OPEC, Russia and other oil producing nations were meeting on Sunday in a bid to clinch a deal on the biggest oil cut ever, amounting to 10 percent of global supply, after their initial efforts to support oil prices amid the coronavirus pandemic were blocked by Mexico.
The group, known as OPEC+, was expected to start a video conference at 1600 GMT.
On Thursday, OPEC+ outlined plans to cut output by more than a fifth, or by 10 million barrels per day (bpd), but Mexico balked at the production cuts it was asked to make, delaying the signing of a final deal.
“The ministerial meeting between OPEC and non-OPEC members is a follow-up after the April 9 meeting,” the energy ministry of OPEC+ member Azerbaijan said on Sunday.
Measures to curb the spread of the coronavirus have destroyed demand for fuel and driven down oil prices, straining budgets of oil producers and hammering the U.S. shale industry, which is more vulnerable to low prices due to its higher costs.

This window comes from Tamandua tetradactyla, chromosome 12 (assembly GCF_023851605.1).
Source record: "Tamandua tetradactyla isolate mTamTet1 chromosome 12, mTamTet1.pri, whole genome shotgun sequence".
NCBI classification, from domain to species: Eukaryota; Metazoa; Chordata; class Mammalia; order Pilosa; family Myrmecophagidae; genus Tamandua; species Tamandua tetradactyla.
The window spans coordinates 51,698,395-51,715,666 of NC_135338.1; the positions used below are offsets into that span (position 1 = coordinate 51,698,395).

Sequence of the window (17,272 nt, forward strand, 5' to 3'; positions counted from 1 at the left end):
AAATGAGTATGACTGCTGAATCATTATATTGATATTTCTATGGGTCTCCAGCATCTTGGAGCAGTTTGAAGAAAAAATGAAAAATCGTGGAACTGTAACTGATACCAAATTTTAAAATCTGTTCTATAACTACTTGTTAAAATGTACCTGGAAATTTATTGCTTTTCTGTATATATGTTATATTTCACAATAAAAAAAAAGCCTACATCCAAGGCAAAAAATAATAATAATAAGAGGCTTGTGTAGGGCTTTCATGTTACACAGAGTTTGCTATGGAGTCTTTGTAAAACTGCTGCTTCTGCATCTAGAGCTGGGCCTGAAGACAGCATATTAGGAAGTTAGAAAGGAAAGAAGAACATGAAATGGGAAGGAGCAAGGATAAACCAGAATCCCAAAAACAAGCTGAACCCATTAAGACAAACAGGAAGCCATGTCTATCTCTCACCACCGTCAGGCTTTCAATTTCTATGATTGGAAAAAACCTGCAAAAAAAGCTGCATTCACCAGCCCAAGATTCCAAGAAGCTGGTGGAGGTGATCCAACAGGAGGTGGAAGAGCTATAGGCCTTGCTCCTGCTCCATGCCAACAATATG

OPEC+ also said it wanted producers outside the group, such as the United States, Canada, Brazil and Norway, to cut a further 5% or 5 million bpd.
Canada and Norway signalled willingness to cut and the United States, where legislation makes it hard to act in tandem with cartels such as OPEC, has said its output would fall steeply by itself this year due to low prices.
Mexico President Andres Manuel Lopez Obrador said on Friday that U.S. President Donald Trump had offered to make extra U.S. cuts on his behalf, an unusual offer by a Trump who has long railed against OPEC.
Trump, who had threatened Saudi Arabia with oil tariffs if it did not fix the market’s oversupply problem, said Washington would help Mexico by picking up “some of the slack” and being reimbursed later.
He did not say how this would work and OPEC leader Saudi Arabia has so far refused to accept the fix, according to OPEC sources.
Global oil demand is estimated to have fallen by a third as more than 3 billion people are locked down in their homes due to the coronavirus outbreak.
A 15 percent cut in supply might not be enough to arrest the price decline, banks Goldman Sachs and UBS predicted last week, saying Brent prices would fall back to $20 per barrel from $32 at the moment and $70 at the start of the year